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Twitter suspends Juanita Broaddrick for violating the platform's rules related to COVID-19

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Twitter has suspended Juanita Broaddrick, a woman who has said that Bill Clinton raped her in 1978. Broaddrick, whose account was locked for running afoul of the social media platform's rules related to posts about COVID-19, supplied Fox News with an email from Twitter regarding the move.

Twitter said that Broaddrick's account had been locked for breaching "the policy on spreading misleading and potentially harmful information related to COVID-19."

"When will this vaccine crap be over? Big Pharma has profited enough for the next hundred years. Stop pushing vaccines that don’t work and alter DNA," Broaddrick had tweeted.

"We understand that during times of crisis and instability, it is difficult to know what to do to keep yourself and your loved ones safe. Under this policy, we require the removal of content that may pose a risk to people’s health, including content that goes directly against guidance from authoritative sources of global and local public health information," Twitter said.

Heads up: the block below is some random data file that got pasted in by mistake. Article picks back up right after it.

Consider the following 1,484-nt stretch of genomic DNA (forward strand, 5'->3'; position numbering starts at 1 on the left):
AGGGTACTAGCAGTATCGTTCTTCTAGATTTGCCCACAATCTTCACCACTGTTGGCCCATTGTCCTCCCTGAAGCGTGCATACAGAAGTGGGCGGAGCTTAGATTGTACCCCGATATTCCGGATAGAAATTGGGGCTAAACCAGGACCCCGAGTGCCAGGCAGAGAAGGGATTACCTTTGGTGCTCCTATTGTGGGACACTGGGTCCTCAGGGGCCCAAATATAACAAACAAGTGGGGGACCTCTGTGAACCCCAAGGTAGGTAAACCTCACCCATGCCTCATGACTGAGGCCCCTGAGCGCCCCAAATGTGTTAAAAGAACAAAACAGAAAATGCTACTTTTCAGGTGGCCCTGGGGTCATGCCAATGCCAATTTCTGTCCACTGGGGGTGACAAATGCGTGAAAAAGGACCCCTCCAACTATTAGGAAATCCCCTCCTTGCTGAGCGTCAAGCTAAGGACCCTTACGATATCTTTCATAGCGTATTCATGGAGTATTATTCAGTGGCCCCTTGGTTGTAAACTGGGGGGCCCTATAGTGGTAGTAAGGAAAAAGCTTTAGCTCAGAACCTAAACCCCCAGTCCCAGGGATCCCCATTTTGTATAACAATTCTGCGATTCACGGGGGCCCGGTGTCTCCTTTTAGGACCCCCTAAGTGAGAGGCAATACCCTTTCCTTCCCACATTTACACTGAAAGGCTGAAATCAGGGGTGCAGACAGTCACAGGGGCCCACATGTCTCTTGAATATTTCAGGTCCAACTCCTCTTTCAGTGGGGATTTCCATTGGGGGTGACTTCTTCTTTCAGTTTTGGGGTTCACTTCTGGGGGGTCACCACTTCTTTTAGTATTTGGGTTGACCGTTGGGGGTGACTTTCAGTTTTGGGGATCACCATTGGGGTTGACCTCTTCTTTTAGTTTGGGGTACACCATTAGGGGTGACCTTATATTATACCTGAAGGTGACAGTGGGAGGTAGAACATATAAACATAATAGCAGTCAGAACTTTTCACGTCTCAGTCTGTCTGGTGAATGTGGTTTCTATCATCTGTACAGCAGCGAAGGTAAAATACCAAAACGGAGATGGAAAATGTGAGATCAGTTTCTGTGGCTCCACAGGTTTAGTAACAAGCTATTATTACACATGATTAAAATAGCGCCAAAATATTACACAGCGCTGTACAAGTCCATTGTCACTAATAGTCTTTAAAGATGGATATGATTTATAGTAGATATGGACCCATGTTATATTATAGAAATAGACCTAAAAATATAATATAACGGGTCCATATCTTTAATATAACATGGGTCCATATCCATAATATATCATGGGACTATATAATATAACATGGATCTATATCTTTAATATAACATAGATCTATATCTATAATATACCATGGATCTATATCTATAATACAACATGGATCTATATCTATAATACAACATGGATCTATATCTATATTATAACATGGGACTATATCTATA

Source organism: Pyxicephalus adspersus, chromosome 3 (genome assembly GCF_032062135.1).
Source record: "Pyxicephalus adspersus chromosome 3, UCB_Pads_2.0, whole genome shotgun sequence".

Twitter informed Broaddrick that repeated violations could lead to the "permanent suspension" of her account, according to Fox News, though the outlet reported that the statement did not specify whether there had been any prior violations or if this was a first infraction.

Broaddrick's account, which has the handle @atensnut, appears to have been permanently banished from the platform. A message on the webpage for the account says "Account suspended."

Twitter permanently suspended then-President Trump in early 2021, and the same "Account suspended" message appears on the now-defunct @realDonaldTrump account page.

"Getting vaccinated against COVID-19 can lower your risk of getting and spreading the virus that causes COVID-19. Vaccines can also help prevent serious illness and death," the Centers for Diseases Control and Prevention states. The CDC also says that "COVID-19 vaccines do not change or interact with your DNA in any way."

Some people who have been vaccinated and boosted have still tested positive for COVID-19.

Author and former New York Times reporter Alex Berenson was booted off Twitter last year for breaching the company's rules: "The account was permanently suspended for repeated violations of our COVID-19 misinformation rules," a Twitter spokesperson told The Hill in a statement regarding Berenson's account.

"It doesn't stop infection. Or transmission. Don't think of it as a vaccine. Think of if - at best - as a therapeutic with a limited window of efficacy and terrible side effect profile that must be dosed IN ADVANCE OF ILLNESS. And we want to mandate it? Insanity," Berenson had tweeted prior to getting kicked off of the platform.

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